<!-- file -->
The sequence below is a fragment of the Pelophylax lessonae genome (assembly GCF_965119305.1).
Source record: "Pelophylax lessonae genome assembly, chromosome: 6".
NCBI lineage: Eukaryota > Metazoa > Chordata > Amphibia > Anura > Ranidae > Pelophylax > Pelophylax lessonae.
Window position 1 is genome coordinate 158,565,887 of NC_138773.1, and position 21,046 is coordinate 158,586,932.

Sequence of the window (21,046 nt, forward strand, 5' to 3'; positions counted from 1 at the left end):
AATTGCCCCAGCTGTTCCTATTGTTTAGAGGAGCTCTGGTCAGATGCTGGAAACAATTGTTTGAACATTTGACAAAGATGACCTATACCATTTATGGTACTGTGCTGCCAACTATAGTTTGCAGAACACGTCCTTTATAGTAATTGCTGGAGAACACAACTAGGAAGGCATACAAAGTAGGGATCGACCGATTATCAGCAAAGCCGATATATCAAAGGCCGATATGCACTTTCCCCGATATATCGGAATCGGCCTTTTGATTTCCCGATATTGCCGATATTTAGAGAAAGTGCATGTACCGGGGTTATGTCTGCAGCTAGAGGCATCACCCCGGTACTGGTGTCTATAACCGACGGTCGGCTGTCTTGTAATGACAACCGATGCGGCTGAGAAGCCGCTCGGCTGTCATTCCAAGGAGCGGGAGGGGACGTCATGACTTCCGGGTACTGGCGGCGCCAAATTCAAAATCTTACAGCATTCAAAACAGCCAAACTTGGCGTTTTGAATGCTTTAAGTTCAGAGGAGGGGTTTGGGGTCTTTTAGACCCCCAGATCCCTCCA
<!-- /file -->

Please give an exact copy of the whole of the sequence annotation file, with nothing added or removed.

The sequence below is a fragment of the Pelophylax lessonae genome (assembly GCF_965119305.1).
Source record: "Pelophylax lessonae genome assembly, chromosome: 6".
NCBI lineage: Eukaryota > Metazoa > Chordata > Amphibia > Anura > Ranidae > Pelophylax > Pelophylax lessonae.
Window position 1 is genome coordinate 158,565,887 of NC_138773.1, and position 21,046 is coordinate 158,586,932.

Sequence of the window (21,046 nt, forward strand, 5' to 3'; positions counted from 1 at the left end):
AATTGCCCCAGCTGTTCCTATTGTTTAGAGGAGCTCTGGTCAGATGCTGGAAACAATTGTTTGAACATTTGACAAAGATGACCTATACCATTTATGGTACTGTGCTGCCAACTATAGTTTGCAGAACACGTCCTTTATAGTAATTGCTGGAGAACACAACTAGGAAGGCATACAAAGTAGGGATCGACCGATTATCAGCAAAGCCGATATATCAAAGGCCGATATGCACTTTCCCCGATATATCGGAATCGGCCTTTTGATTTCCCGATATTGCCGATATTTAGAGAAAGTGCATGTACCGGGGTTATGTCTGCAGCTAGAGGCATCACCCCGGTACTGGTGTCTATAACCGACGGTCGGCTGTCTTGTAATGACAACCGATGCGGCTGAGAAGCCGCTCGGCTGTCATTCCAAGGAGCGGGAGGGGACGTCATGACTTCCGGGTACTGGCGGCGCCAAATTCAAAATCTTACAGCATTCAAAACAGCCAAACTTGGCGTTTTGAATGCTTTAAGTTCAGAGGAGGGGTTTGGGGTCTTTTAGACCCCCAGATCCCTCCA